Marrickville House is emblematic of a time when the handmade object, designed and made to last a lifetime, was valued.

In relation to this house the architectural history of Marrickville and the entrenched industry of brick making in the later part of the 19th century provide an interesting context.  Thomas Holt, a politician and wool merchant, built The Warren in 1864 (demolished in the early 1920’s), an opulent castellated Victorian Gothic mansion.  Stone from the Warren’s demolished stables was used in the building of Ferncourt Public school, while much of the demolition’s sandstone was acquired by Marrickville Council and used throughout the suburb in kerbs, gutters and the like.  In the 1880’s  and 1890’s  Marrickville was known for its industrial diversity and in particular the brick making industry.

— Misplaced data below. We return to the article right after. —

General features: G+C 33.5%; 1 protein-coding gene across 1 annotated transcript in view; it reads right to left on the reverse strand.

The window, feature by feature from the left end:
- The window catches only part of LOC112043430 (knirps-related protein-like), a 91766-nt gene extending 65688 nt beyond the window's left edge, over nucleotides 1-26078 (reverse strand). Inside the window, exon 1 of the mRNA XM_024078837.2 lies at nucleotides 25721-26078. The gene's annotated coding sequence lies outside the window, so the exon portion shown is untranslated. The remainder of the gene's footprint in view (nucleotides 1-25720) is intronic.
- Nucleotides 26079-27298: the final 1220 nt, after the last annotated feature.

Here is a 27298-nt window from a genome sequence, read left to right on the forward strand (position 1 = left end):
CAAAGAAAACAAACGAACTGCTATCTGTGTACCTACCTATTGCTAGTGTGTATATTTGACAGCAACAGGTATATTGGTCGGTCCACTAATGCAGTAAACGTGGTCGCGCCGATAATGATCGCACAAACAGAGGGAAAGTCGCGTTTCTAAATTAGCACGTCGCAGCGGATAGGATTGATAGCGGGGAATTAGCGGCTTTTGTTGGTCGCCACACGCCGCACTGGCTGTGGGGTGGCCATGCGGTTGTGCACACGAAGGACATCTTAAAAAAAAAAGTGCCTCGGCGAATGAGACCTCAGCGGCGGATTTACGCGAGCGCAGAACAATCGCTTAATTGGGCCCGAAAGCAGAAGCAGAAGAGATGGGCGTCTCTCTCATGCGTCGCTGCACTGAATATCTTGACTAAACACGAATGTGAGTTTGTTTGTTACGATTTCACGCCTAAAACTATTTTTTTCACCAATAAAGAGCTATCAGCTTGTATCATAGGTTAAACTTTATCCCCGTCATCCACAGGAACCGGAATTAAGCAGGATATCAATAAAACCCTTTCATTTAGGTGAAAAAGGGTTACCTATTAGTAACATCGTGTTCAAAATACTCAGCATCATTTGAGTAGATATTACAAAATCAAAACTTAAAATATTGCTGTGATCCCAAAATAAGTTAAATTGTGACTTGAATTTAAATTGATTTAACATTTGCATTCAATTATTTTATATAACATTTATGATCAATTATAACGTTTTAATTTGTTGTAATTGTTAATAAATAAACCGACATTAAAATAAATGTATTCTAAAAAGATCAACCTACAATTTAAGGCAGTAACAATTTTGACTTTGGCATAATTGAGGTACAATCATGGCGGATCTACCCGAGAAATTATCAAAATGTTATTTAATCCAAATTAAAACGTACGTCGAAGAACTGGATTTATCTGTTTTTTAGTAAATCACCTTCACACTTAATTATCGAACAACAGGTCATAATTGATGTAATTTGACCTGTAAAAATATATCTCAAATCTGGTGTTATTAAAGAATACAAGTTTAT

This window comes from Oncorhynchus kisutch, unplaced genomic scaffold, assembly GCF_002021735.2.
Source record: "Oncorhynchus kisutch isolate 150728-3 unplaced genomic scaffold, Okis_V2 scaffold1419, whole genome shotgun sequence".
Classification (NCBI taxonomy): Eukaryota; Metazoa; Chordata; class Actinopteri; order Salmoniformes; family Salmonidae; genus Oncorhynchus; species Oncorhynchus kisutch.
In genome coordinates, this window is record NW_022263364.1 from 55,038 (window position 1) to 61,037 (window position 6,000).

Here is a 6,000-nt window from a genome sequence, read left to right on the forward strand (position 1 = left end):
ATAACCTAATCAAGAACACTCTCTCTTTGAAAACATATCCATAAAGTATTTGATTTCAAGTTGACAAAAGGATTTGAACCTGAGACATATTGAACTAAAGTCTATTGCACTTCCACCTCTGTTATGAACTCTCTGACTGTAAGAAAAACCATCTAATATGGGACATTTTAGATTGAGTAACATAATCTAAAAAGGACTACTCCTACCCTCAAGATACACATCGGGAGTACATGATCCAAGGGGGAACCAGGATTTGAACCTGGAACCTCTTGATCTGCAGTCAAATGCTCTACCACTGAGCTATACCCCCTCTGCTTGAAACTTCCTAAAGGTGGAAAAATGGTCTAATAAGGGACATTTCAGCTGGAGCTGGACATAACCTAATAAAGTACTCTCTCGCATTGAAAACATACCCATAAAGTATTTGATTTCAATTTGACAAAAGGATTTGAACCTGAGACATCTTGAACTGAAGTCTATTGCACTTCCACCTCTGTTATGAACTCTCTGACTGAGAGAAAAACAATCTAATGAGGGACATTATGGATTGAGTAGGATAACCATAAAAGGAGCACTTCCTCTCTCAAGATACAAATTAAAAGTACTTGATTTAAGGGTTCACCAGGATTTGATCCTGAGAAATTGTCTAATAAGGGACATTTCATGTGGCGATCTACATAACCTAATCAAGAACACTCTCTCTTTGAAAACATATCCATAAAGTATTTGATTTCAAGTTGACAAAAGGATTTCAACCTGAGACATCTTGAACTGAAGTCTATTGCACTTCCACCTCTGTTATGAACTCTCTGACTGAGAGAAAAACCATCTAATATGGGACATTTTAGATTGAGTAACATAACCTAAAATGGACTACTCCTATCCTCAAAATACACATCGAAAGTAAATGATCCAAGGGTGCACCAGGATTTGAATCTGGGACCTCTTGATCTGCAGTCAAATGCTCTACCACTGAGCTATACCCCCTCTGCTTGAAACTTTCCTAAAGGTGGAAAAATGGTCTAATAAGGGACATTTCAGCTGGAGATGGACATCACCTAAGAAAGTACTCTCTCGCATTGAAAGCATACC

“Brickmaking had a lasting impact on the physical and social environment of Marrickville. Grand homes were demolished to make way for more and more brick pits, while the large estates were rapidly subdivided to provide cheap housing for the population needed to work in the brick pits or large potteries, such as Fowler’s. Marrickville was now the suburb of the working family.

Initially, bricks were made by hand, later mechanised and Marrickville became home to the biggest brick making business’s in Sydney; in their heyday Johnston Bros were producing up to 300,000 bricks per week.

While the distinct nature of this home would not suit every suburb, those suburbs that have a rich history of pioneering, of moving forward into the unknown, of complex social, industrial and architectural environments, not to mention pastoral and multi-cultural environments, this house would sit happily and authoritatively.

As mentioned, Marrickville House has a hands-on quality that moves it out of conventional residential comparisons into a realm of its own.